Upgrading Kernel with BBR in Centos 7

This is a simple guide to harness the best performance out of your KVMs

It doesnt always improve things; hope we can discuss below based on some observations.

Depending on many factors, the VPS may or may not perform at its best on a fresh install.

Let’s take the most stable, high performance Gold KVM with NVMe on 10Gbit network from Hostdoc and see how it performs fresh out of the oven:

Centos 7.6 with stock Kernel 3.10
yum -y update
wget -qO- bench.sh | bash
-------------------------------------------------------------------       
CPU model            : Intel(R) Xeon(R) Gold 6128 CPU @ 3.40GHz              
Number of cores      : 3                                                     
CPU frequency        : 3392.026 MHz
Total size of Disk   : 29.0 GB (2.1 GB Used)
Total amount of Mem  : 1837 MB (61 MB Used)                                  
Total amount of Swap : 1022 MB (0 MB Used)
System uptime        : 0 days, 0 hour 11 min
Load average         : 0.26, 0.17, 0.14                                      
OS                   : CentOS 7.6.1810                                       
Arch                 : x86_64 (64 Bit)                                       
Kernel               : 3.10.0-957.1.3.el7.x86_64                             
----------------------------------------------------------------------       
I/O speed(1st run)   : 877 MB/s                                              
I/O speed(2nd run)   : 775 MB/s                                              
I/O speed(3rd run)   : 963 MB/s                                              
Average I/O speed    : 871.7 MB/s                                            
----------------------------------------------------------------------       
Node Name                       IPv4 address            Download Speed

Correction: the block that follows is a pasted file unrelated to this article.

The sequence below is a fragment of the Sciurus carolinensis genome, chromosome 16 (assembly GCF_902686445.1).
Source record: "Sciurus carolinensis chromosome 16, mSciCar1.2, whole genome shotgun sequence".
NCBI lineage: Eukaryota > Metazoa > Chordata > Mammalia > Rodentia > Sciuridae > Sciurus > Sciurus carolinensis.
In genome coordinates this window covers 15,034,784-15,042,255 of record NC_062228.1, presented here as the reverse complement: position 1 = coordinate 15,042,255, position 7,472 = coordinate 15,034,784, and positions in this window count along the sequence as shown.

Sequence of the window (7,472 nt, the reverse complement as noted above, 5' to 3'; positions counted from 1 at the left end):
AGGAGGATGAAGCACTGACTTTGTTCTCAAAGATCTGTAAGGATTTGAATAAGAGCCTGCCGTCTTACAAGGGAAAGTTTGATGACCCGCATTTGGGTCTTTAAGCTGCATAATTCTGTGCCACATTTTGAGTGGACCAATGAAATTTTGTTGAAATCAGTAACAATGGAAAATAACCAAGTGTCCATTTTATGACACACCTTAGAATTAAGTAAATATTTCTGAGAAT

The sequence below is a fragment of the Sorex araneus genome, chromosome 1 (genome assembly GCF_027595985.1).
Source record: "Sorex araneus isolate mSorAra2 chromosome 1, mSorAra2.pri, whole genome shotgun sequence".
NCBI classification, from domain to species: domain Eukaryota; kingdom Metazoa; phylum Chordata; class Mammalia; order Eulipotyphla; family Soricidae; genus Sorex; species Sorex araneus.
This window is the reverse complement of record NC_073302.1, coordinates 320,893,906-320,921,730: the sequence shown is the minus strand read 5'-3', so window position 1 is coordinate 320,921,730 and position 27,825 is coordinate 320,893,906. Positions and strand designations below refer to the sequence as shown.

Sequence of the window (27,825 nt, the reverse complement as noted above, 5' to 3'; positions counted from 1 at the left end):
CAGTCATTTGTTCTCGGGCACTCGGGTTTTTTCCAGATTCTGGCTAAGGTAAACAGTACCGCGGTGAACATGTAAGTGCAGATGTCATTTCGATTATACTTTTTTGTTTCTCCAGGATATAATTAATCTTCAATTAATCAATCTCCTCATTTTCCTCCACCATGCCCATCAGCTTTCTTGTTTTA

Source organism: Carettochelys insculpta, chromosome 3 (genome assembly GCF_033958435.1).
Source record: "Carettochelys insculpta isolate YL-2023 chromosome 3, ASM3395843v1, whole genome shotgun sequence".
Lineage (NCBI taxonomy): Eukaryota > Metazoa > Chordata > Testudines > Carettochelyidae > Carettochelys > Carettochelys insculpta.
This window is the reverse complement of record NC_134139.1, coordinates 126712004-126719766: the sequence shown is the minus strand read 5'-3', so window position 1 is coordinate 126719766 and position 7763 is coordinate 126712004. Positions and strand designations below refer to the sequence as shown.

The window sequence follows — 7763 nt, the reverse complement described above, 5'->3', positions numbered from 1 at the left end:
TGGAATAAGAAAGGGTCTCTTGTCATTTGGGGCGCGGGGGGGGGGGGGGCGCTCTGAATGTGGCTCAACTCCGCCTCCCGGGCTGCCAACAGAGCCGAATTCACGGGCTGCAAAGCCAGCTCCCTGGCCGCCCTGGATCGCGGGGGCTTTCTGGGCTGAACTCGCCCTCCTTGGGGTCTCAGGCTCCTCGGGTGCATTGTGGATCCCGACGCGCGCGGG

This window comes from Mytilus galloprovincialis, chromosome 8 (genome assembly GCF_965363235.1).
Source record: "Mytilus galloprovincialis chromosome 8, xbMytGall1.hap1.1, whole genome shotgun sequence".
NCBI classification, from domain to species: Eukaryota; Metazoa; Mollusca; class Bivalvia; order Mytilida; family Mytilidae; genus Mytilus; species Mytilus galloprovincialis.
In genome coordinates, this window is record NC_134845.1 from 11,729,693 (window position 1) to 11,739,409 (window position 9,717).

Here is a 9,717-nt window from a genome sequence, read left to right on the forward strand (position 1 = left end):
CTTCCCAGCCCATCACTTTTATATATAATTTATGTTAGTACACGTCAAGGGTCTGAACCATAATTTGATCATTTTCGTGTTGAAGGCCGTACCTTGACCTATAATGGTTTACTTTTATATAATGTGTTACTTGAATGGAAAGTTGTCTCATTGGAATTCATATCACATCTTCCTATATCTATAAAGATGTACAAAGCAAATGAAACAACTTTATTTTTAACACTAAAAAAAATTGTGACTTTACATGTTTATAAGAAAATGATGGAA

CacheFly                        205.234.175.175         158MB/s              
Linode, Tokyo, JP               106.187.96.148          15.2MB/s             
Linode, Singapore, SG           139.162.23.4            10.2MB/s             
Linode, London, UK              176.58.107.39           19.5MB/s             
Linode, Frankfurt, DE           139.162.130.8           17.4MB/s             
Linode, Fremont, CA             50.116.14.9             13.3MB/s             
Softlayer, Dallas, TX           173.192.68.18           111MB/s              
Softlayer, Seattle, WA          67.228.112.250          44.9MB/s             
Softlayer, Frankfurt, DE        159.122.69.4            10.1MB/s             
Softlayer, Singapore, SG        119.81.28.170           8.40MB/s             
Softlayer, HongKong, CN         119.81.130.170          9.77MB/s
----------------------------------------------------------------------
Node Name                       IPv6 address            Download Speed
Linode, Atlanta, GA             2600:3c02::4b           54.0MB/s
Linode, Dallas, TX              2600:3c00::4b           205MB/s
Linode, Newark, NJ              2600:3c03::4b           52.0MB/s
Linode, Singapore, SG           2400:8901::4b           11.7MB/s
Linode, Tokyo, JP               2400:8900::4b           112KB/s
Softlayer, San Jose, CA         2607:f0d0:2601:2a::4    24.0MB/s
Softlayer, Washington, WA       2607:f0d0:3001:78::2    23.4MB/s
Softlayer, Paris, FR            2a03:8180:1301:8::4     16.1MB/s
Softlayer, Singapore, SG        2401:c900:1101:8::2     2.66MB/s
Softlayer, Tokyo, JP            2401:c900:1001:16::4    11.4MB/s
----------------------------------------------------------------------
[root@host ~]#

Great performance right? Should be good enough for many, but if you really want to squeeze the best performance out of every precious dollar spent then…

First we verify current kernel version:

uname -r

You should see something like this:

3.10.0-957.1.3.el7.x86_64

Next install the ELRepo Repo:

sudo rpm --import https://www.elrepo.org/RPM-GPG-KEY-elrepo.org
sudo rpm -Uvh http://www.elrepo.org/elrepo-release-7.0-2.el7.elrepo.noarch.rpm

Install the latest kernel:

sudo yum --enablerepo=elrepo-kernel install kernel-ml -y

Check list of installed kernels, entry starts from 0,1,2,3 etc:

sudo egrep ^menuentry /etc/grub2.cfg | cut -f 2 -d \'

It should look similar to this:

CentOS Linux (5.0.0-2.el7.elrepo.x86_64) 7 (Core)
CentOS Linux (3.10.0-957.5.1.el7.x86_64) 7 (Core)
CentOS Linux (3.10.0-957.1.3.el7.x86_64) 7 (Core)
CentOS Linux (0-rescue-96820b9851c24560b5f942f2496b9aeb) 7 (Core)

First on the list is number 0, so we set it to boot as default:

sudo grub2-set-default 0
reboot

Once back online we check that the kernel is latest: